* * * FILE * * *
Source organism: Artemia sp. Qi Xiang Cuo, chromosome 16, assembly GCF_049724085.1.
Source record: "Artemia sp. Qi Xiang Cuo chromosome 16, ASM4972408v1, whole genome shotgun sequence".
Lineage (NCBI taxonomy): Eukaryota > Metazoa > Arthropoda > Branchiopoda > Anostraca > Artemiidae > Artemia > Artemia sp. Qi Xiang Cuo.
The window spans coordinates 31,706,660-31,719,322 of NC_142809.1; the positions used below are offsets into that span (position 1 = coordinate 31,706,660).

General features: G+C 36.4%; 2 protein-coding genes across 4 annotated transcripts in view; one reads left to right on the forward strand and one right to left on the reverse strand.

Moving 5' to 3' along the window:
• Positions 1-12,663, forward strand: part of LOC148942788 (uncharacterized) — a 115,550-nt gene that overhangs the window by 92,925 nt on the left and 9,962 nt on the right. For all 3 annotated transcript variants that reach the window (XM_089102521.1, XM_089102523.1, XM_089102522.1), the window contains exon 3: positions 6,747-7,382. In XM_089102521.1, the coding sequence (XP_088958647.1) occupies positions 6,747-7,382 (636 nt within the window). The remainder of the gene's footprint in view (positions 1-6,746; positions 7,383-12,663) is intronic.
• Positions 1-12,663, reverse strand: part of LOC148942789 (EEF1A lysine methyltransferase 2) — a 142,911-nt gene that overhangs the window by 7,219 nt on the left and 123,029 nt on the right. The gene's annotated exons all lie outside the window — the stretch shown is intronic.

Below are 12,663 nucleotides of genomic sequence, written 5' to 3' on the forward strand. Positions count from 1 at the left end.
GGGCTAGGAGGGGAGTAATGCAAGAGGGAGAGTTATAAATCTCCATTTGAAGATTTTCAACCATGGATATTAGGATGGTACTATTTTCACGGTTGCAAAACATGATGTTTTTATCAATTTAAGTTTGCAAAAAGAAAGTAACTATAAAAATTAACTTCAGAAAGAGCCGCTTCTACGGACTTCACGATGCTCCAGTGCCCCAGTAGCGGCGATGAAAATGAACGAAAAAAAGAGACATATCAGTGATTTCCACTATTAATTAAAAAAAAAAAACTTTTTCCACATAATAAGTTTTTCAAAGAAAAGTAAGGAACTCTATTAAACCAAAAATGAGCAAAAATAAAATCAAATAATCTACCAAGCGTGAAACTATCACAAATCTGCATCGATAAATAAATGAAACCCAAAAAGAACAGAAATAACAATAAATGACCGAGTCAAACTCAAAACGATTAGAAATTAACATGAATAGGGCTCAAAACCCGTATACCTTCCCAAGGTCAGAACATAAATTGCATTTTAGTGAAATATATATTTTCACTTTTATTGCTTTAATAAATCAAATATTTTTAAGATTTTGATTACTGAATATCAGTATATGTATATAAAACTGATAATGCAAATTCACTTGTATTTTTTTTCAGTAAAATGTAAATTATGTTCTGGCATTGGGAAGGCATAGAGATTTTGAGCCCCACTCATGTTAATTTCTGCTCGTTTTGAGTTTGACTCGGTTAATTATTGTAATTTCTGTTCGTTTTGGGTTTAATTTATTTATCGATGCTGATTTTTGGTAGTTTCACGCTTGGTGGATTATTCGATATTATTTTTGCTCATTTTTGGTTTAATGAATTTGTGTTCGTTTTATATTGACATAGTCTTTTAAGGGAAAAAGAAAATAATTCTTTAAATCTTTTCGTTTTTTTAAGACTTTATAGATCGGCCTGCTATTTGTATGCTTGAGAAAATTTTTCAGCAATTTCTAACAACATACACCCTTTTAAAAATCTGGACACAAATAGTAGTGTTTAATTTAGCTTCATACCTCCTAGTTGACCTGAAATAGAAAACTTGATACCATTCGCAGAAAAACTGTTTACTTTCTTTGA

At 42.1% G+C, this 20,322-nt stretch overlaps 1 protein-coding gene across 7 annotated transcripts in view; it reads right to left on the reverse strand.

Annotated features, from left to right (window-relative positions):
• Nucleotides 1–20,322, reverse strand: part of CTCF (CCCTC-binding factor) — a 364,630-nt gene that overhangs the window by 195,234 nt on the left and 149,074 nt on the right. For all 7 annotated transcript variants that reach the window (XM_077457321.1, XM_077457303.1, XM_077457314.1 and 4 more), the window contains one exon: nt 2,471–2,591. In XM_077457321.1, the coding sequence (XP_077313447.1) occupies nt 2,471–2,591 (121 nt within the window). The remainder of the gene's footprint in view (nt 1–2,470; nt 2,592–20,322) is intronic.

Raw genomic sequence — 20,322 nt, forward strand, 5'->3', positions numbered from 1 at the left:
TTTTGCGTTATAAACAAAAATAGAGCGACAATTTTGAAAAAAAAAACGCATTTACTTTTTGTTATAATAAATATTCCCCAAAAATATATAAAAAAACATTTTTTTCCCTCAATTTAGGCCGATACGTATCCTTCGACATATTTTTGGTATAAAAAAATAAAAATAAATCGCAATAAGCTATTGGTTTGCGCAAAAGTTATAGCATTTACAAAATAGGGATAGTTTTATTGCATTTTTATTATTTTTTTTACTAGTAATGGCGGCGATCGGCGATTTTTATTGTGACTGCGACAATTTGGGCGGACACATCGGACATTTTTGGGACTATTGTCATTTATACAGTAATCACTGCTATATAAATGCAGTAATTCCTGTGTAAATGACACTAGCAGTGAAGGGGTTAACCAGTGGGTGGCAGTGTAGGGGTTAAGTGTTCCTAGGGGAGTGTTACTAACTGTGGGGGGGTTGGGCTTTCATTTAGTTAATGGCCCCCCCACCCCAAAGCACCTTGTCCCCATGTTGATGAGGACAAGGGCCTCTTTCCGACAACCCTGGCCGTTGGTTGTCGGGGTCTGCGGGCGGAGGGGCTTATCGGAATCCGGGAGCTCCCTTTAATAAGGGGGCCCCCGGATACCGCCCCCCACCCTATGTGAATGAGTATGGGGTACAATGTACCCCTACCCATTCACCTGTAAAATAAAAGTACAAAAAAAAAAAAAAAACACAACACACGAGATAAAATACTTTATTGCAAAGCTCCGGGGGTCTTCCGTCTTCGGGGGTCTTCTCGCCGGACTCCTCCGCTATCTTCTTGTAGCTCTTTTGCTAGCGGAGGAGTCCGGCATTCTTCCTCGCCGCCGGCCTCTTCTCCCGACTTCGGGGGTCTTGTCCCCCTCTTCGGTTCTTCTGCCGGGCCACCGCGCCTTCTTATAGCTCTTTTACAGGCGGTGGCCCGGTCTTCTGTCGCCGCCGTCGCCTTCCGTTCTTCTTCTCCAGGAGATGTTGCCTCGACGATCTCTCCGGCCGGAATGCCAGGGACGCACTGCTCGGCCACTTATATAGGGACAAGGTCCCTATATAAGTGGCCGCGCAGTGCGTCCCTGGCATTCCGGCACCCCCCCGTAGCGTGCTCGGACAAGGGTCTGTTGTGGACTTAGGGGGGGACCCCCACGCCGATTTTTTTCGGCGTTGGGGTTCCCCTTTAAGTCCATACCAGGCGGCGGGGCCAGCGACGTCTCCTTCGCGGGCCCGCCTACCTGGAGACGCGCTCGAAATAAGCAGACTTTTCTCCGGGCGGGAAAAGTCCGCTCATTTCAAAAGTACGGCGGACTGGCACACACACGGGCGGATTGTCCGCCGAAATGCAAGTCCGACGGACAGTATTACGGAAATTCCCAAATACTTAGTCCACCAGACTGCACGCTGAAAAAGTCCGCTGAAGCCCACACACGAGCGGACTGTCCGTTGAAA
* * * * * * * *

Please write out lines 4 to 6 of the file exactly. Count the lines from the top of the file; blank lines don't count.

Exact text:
The window spans coordinates 31,706,660-31,719,322 of NC_142809.1; the positions used below are offsets into that span (position 1 = coordinate 31,706,660).

General features: G+C 36.4%; 2 protein-coding genes across 4 annotated transcripts in view; one reads left to right on the forward strand and one right to left on the reverse strand.

Moving 5' to 3' along the window: